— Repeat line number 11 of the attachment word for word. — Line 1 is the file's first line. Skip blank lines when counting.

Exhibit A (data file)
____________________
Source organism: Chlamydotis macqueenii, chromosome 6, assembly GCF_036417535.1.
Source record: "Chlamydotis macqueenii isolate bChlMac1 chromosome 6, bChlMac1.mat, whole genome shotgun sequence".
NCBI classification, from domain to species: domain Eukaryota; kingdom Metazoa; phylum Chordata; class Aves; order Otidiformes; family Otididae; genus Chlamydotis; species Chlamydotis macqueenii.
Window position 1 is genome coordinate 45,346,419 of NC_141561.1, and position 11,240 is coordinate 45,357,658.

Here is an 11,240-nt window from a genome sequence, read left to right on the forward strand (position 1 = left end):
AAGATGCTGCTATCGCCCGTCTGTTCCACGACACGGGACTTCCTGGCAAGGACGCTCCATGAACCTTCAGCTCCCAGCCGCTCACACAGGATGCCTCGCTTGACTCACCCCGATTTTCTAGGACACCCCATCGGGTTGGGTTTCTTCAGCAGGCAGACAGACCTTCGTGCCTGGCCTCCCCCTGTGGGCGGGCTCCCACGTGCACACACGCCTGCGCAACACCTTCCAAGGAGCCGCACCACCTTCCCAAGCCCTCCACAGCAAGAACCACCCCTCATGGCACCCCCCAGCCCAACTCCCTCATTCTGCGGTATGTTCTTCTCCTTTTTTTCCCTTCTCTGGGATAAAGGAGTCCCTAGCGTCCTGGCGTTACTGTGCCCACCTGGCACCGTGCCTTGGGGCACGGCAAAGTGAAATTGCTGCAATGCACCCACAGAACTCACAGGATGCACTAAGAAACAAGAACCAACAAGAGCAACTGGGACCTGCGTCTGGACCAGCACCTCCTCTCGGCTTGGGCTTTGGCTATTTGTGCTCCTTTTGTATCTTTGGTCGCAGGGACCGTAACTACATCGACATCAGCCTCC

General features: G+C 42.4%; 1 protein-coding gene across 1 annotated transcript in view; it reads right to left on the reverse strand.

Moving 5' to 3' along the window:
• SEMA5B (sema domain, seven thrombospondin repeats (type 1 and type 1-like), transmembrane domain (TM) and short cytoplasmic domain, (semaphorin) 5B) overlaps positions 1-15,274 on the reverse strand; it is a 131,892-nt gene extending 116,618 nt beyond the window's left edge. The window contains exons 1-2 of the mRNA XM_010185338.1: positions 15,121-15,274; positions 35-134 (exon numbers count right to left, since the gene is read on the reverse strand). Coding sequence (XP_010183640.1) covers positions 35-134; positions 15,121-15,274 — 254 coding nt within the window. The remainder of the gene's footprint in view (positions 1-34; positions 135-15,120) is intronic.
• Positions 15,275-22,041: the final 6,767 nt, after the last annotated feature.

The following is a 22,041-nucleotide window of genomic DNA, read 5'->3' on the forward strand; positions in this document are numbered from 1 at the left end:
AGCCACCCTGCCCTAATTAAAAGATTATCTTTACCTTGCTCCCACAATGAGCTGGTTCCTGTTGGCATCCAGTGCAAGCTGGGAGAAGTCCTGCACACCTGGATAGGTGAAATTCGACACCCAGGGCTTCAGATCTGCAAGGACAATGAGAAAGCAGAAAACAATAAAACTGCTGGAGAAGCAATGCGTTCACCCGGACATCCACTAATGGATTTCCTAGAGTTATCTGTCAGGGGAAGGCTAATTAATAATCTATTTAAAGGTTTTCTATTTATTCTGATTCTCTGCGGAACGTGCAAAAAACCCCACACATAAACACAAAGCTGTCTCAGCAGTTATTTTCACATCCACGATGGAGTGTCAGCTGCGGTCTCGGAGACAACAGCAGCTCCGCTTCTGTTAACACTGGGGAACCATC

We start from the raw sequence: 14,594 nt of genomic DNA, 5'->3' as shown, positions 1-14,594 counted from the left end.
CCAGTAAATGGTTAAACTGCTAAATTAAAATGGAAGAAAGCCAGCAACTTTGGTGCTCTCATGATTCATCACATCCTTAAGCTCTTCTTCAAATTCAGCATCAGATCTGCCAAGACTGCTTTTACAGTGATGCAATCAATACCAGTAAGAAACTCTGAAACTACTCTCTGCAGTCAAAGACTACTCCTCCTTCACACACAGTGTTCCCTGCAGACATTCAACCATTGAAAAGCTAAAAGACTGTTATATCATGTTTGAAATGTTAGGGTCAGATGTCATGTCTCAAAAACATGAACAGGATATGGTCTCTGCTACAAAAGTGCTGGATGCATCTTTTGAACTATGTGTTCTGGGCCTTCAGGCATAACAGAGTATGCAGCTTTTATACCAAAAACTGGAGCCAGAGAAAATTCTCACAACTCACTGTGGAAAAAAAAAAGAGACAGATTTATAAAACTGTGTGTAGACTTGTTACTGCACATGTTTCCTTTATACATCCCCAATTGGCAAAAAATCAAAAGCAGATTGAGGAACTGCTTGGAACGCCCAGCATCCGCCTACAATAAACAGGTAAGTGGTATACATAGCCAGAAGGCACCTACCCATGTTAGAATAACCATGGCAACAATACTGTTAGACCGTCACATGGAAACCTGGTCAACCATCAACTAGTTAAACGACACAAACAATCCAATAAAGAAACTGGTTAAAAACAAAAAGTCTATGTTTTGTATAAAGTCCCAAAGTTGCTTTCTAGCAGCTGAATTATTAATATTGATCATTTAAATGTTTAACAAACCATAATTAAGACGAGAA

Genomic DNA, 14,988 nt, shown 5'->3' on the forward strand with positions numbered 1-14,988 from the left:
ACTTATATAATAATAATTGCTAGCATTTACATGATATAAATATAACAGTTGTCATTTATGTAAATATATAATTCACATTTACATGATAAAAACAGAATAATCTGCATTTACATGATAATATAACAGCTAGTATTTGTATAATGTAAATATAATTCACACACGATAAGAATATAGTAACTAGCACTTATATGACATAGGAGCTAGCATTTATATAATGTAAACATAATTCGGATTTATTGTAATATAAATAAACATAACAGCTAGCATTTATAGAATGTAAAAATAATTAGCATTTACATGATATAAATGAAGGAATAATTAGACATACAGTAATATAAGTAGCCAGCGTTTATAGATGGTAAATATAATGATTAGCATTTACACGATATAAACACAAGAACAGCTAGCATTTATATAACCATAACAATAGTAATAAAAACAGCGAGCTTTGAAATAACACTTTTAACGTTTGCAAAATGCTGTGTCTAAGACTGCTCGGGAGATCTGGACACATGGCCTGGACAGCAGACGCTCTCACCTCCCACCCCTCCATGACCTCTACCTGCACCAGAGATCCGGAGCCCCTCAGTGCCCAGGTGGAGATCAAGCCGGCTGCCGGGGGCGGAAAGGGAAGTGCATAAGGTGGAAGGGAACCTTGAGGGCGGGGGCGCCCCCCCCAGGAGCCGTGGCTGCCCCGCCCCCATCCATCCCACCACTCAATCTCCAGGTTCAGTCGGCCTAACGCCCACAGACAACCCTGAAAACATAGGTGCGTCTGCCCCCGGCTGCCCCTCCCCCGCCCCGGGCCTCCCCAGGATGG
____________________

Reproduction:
The following is a 22,041-nucleotide window of genomic DNA, read 5'->3' on the forward strand; positions in this document are numbered from 1 at the left end: